When Microsoft appointed Satya Nadella as its new CEO in February, analysts and pundits immediately began to debate over what sort of leader he’ll turn out to be, and whether he’ll attempt to radically remake the company in his own image. Some answers to those questions are expected to emerge this week, when Nadella makes his public debut at a March 27 event in San Francisco.
He’ll likely follow that up with an equally high-profile appearance at Microsoft’s BUILD conference next month. Nadella seems well aware of the challenges that confront Microsoft, which has fallen behind Google and Apple in the consumer-tech realm, and faces a number of strong competitors in the enterprise IT space. (Pessimistic pundits have suggested the company faces long-term obsolescence unless it undergoes a radical retooling over the next few years.) One anonymous Microsoft executive told Re/code that Nadella wants the company to behave more like the hungry underdog, seizing the initiative in nascent markets: “Satya was basically saying we can’t just assume we can dominate.” But on a concrete level, what will Nadella actually do ? That’s the multi-billion-dollar question. Here are some possibilities: Office for iPad: As the old saying goes: if you can’t beat ‘em, release software for their platform.
Despite a more aggressive push into mobile devices, Microsoft has failed to make much of a dent in Apple’s commanding share of the tablet market. Now it’s widely expected that Microsoft will (partially) embrace its longtime rival by launching Office for the iPad, which could create a whole new revenue stream while protecting the mobile flank of Microsoft’s business divisions. An Office-on-iPad launch would also play into Nadella’s emphasis on cloud and mobile. Windows Not First: Under former CEO Steve Ballmer (and before him, Microsoft co-founder Bill Gates), everything Microsoft did on a strategy level was seemingly designed to protect the cash cow of Windows. While that seemed a logical strategy for many years, the rise of the cloud has weakened the primacy of the operating system—your average user simply doesn’t need Windows (or iOS, for that matter) in order to access a vast plethora of browser-based software and services.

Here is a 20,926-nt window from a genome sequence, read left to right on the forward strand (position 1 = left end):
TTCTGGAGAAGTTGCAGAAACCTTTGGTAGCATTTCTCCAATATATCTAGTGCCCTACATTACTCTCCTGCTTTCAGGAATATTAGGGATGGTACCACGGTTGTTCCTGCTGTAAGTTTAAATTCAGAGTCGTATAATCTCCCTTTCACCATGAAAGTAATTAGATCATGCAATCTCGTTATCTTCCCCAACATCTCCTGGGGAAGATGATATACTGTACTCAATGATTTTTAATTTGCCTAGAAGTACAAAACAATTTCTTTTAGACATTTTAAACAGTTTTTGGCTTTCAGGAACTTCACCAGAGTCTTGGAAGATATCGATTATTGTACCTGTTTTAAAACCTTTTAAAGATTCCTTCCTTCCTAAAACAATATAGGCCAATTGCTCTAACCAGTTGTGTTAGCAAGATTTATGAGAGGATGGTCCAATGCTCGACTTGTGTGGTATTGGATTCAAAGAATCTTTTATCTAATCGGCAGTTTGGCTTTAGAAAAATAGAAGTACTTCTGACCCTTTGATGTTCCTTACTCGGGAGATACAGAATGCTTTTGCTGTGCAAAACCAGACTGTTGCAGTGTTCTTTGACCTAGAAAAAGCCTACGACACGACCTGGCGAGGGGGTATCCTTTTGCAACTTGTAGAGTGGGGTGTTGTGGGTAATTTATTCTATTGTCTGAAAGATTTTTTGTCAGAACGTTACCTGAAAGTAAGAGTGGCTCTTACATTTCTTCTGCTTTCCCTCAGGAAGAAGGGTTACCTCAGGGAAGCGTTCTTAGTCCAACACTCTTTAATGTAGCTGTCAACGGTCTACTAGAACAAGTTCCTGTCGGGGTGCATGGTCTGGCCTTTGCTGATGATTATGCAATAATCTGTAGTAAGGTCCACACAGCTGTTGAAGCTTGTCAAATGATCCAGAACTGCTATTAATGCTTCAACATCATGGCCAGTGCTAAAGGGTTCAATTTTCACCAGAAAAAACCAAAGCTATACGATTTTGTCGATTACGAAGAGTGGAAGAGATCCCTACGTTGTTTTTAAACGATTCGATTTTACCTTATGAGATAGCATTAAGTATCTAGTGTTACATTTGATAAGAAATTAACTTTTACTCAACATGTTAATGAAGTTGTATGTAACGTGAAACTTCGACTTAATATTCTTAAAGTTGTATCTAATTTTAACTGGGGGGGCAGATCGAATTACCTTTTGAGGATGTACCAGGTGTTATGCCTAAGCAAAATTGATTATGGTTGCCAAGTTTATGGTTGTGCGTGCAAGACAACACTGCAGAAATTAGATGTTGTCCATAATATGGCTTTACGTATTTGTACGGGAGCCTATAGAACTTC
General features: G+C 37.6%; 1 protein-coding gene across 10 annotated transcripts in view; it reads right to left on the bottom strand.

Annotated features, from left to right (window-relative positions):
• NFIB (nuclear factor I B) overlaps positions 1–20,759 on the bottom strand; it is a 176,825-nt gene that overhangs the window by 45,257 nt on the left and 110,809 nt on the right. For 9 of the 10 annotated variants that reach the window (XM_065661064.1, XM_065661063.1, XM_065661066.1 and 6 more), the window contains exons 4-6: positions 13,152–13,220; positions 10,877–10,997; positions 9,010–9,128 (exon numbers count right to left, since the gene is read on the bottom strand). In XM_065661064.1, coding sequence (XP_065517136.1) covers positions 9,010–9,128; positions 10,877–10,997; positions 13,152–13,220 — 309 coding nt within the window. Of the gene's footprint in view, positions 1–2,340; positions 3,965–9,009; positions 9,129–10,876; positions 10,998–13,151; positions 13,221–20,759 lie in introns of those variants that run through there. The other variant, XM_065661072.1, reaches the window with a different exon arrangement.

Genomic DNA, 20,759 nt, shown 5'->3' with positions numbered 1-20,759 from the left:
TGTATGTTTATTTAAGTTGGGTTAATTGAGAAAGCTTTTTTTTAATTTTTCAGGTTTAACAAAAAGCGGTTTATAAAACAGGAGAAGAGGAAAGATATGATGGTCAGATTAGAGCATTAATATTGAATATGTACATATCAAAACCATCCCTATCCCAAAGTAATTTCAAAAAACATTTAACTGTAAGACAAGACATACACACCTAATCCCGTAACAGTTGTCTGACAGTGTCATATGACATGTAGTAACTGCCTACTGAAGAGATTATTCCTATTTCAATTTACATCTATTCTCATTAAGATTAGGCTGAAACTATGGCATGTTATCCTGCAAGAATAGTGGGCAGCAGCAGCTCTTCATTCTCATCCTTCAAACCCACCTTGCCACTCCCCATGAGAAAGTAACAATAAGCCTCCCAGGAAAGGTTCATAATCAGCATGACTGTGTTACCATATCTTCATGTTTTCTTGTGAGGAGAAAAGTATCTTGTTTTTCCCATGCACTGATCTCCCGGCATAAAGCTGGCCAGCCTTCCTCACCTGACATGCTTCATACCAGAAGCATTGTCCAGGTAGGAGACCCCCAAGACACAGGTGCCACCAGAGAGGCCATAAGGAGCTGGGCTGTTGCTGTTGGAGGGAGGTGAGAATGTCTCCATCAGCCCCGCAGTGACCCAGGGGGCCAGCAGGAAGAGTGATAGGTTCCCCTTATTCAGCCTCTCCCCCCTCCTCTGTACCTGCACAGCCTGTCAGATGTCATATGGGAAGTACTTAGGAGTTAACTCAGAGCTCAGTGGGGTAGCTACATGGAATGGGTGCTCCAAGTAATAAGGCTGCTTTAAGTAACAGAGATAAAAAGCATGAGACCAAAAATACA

In light of that, it’s probable that Nadella will shift his company’s emphasis toward building cloud-based software and services, all while focusing less (but not too much less) on maintaining Windows at the expense of other divisions. Acquisitions Time: Microsoft sits atop a lot of cash. While the company hasn’t been acquisitions-shy before, it’s mainly spent that money horde on sizable firms such as Nokia and Skype, with mixed results (Skype has proven something of a success, while the jury’s still out on Nokia). If Nadella plays toward his comfort zone and emphasizes the development of cloud properties, it seems likely that Microsoft will begin spending money on promising Web properties, which could place it in even fiercer competition with Google. As another element in his calculations, Nadella also knows that the right acquisitions can draw a lot of buzz— Yahoo demonstrated that if you buy enough startups, people will stop thinking you’re a dinosaur.
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For quite some time, analysts and investors have badgered Microsoft to either break apart or sell off some of its divisions, focusing in particular on Xbox and Bing. The latter is now impossible for Microsoft to sell off or shut down—search is an integral part of the company’s cloud strategy, and eliminating it would leave Google with an unencumbered run of that particular arena. But Nadella might choose to abandon Microsoft’s longtime desire to dominate the living room, and spin off (or sell off) the Xbox division. While the likelihood of this seems small, outside analysts still think there’s a chance—especially if the new Xbox One fails to handily beat Sony’s PlayStation 4, which currently has a slight lead in sales.
Whatever Nadella chooses to do, he faces several tough decisions over the next few quarters: running a company the size of Microsoft isn’t for the faint of heart.